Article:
These positions support Evans's self-description as a "reasonably consistent pro-life libertarian," but notice he's not capitalizing that l. Evans says he will run as an Independent. He ran unsuccessfully for state auditor under the Liberatarian banner this year ("unsuccessful Libertarian"—that's redundant, right?). South Dakota Libertarians lost their official party status this year after failing to field a gubernatorial candidate. Evans is hanging onto his libertarian philosophy, but he says he has left the Libertarian organization "mainly due to a lack of honest communication by the members of the state party's executive committee." (Communication may be complicated by the fact that, prior to the November election, one of the five SDLP board members appears to have returned to his permanent home in Texas. Following the election, the party chair also left the state, for Colorado.)

Evans ran for Senate as a Libertarian in 2002 against Thune and incumbent Tim Johnson. He ended his campaign in late October, but his name remained on the ballot, and he drew 3,070 votes, six times the slim 532-vote margin of victory by which Thune failed to beat Johnson.

Evans thinks he can poll much better in 2016, based on the lessons of the 2014 Senate race. By Evans's read, this year's run by Larry Pressler showed that Independent candidates can at least poll in the double digits (Pressler broke 17%, far from a win, but better than any recent non-major-party Senate candidate in South Dakota). Evans reads a different lesson in the more typically low-polling (3%) Independent bid by Gordon Howie: "announcing after another non-major-party candidate has already entered the race creates a significant disadvantage."

Like Pressler, Evans will need to craft pitches that will appeal across party lines. Evans says he can win Republican votes with most of his domestic policy. He will pitch his foreign policy and positions on civil liberties to Democrats. He hopes his overall approach to politics will appeal to Independents. "Under most circumstances, though," says Evans, "I try to avoid thinking of people in groups."

Evans sees ill in grouping and labeling people. But even he can slip. As he gets ready to run, Evans acknowledges his own fallibility and asks our forgiveness:

I believe it's wrong to use pejorative labels that devalue and dehumanize other people, but last month I referred to Pat Powers as a 'Mary-worshipping douchebag' in an anonymous comment at South Dakota War College. I apologize to my fellow participants in South Dakota's political blogosphere for that very bad decision [Kurt Evans, e-mail to Madville Times, 2014.12.17].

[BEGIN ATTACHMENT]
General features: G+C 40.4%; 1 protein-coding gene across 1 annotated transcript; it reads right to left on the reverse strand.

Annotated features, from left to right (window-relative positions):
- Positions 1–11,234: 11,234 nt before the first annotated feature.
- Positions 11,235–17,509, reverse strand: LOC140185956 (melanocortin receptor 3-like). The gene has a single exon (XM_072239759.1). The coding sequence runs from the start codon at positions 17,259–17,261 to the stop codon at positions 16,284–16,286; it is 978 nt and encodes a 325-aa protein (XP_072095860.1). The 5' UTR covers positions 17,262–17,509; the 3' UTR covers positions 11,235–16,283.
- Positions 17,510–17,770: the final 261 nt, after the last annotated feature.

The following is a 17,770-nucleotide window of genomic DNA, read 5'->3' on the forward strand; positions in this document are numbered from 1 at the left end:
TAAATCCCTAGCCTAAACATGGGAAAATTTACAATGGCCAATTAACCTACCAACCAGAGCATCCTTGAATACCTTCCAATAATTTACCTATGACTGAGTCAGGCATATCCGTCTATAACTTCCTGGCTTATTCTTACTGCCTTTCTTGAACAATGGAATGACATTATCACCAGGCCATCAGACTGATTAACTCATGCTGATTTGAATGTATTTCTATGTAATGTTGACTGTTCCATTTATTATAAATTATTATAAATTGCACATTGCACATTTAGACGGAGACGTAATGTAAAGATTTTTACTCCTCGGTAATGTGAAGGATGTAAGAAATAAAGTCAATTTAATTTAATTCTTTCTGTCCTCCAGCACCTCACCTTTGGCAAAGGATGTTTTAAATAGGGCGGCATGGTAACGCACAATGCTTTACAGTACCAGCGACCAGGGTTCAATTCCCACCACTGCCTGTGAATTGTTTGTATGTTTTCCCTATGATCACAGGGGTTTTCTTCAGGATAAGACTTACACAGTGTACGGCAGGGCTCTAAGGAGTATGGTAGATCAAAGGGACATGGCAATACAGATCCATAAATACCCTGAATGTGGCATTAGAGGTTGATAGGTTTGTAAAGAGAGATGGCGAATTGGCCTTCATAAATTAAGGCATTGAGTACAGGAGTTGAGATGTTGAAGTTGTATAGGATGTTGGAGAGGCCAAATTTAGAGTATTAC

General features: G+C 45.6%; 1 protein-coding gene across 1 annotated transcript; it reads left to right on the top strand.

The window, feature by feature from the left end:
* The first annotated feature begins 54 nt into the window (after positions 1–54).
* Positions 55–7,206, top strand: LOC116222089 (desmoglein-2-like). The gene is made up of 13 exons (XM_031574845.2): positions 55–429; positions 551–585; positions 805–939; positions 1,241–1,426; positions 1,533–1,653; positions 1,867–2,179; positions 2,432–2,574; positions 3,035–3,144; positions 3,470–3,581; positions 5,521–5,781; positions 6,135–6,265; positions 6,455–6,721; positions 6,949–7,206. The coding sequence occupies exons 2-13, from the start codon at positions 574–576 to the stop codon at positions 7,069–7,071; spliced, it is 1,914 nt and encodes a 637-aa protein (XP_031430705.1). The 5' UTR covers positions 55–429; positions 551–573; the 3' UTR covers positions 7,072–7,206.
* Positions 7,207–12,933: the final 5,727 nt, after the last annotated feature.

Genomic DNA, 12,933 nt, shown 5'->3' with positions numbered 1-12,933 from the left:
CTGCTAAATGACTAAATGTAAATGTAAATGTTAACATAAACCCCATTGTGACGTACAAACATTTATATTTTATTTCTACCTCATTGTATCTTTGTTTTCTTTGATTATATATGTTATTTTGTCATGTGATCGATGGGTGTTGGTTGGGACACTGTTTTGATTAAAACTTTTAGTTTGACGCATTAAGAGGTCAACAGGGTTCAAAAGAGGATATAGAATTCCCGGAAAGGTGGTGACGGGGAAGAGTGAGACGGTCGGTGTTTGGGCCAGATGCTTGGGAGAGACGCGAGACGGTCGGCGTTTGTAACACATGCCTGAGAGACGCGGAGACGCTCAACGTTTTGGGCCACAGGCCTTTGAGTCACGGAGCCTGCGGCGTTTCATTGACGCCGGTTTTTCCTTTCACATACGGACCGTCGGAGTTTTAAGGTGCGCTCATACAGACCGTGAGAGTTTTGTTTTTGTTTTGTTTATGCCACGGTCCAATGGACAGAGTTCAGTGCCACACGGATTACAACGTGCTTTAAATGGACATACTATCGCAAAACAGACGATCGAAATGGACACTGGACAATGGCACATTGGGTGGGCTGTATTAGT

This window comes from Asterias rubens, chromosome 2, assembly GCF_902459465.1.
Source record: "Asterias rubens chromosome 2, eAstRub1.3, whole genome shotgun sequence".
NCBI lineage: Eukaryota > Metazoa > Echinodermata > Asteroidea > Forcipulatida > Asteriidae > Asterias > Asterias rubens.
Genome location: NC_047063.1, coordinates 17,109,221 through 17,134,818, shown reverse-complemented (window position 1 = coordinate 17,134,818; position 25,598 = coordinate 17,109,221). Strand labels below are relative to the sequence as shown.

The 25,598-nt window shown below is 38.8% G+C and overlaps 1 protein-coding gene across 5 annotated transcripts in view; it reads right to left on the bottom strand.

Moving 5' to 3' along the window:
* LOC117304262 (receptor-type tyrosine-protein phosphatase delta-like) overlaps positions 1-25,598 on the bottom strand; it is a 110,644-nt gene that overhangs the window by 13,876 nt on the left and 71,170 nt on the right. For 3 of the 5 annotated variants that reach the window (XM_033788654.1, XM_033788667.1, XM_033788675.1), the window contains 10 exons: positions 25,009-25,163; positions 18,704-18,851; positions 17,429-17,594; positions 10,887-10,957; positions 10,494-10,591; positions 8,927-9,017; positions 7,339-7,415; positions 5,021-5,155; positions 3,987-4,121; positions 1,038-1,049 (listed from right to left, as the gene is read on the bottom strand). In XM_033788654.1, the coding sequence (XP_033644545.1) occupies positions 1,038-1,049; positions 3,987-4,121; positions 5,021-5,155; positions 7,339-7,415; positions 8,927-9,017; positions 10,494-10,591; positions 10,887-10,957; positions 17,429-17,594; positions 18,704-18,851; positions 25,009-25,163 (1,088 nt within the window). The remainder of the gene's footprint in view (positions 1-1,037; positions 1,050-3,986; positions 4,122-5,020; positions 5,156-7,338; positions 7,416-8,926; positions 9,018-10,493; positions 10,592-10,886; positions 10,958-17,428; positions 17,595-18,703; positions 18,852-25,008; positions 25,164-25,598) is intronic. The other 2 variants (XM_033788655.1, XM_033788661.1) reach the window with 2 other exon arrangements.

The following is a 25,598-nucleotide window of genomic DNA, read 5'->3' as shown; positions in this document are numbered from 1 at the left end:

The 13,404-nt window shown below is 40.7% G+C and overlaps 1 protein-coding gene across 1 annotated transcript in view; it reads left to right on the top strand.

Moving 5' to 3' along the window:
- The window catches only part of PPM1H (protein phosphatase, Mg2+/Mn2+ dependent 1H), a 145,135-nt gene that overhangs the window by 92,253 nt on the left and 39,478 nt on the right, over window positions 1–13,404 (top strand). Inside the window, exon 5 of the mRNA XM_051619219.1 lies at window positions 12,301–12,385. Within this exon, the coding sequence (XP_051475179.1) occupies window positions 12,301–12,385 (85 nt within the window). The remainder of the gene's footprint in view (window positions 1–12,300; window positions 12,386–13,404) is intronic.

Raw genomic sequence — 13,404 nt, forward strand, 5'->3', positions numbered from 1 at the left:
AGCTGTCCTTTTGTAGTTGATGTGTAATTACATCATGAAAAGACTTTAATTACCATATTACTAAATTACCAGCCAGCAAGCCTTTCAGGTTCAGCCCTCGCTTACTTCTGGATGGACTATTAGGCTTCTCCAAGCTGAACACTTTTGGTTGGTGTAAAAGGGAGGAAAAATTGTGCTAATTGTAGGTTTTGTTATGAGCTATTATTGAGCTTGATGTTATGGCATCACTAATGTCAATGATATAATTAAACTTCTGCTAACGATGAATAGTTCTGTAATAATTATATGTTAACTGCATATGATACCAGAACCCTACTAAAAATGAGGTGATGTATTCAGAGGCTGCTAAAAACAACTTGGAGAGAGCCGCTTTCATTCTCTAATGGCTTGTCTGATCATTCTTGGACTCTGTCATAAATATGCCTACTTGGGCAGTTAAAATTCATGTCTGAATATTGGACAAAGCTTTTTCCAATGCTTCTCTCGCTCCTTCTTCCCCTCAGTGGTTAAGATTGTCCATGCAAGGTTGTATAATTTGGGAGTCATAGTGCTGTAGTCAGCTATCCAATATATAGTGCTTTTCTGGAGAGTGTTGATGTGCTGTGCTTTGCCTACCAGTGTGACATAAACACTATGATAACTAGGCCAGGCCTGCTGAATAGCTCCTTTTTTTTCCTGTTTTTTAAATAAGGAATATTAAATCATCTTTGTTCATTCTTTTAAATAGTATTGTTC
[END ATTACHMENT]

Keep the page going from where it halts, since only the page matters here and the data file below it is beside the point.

Evans recognizes the value of respectful, intelligent, issue-oriented conversation, and he's willing to apologize when he slips from that standard. Let's hope he holds to that standard as he works to build a Senate campaign that he can sustain through November 8, 2016.

29 comments

Expect Rep. Kristi Noem and Senator John Thune to join the mostly Republican and entirely hypocritical bluster against President Barack Obama's historic declaration that it's time to normalize U.S. relations with Cuba. Senator-Elect Mike Rounds might go there, too, but then his friend and donor Jeff Sveen will remind him that he's been waiting over a decade to sell Hutterite turkeys in Havana. At that point, Rounds votes aye on lifting the embargo.

Our next junior Senator will see the same light our President made clear today: we've dealth with worse regimes with more openness than the failed embargo we've kept on Cuba:

...[T]hough this policy has been rooted in the best of intentions, no other nation joins us in imposing these sanctions, and it has had little effect beyond providing the Cuban government with a rationale for restrictions on its people.  Today, Cuba is still governed by the Castros and the Communist Party that came to power half a century ago.

Neither the American, nor Cuban people are well served by a rigid policy that is rooted in events that took place before most of us were born.  Consider that for more than 35 years, we’ve had relations with China –- a far larger country also governed by a Communist Party.  Nearly two decades ago, we reestablished relations with Vietnam, where we fought a war that claimed more Americans than any Cold War confrontation [President Barack Obama, statement on Cuba policy changes, 2014.12.17].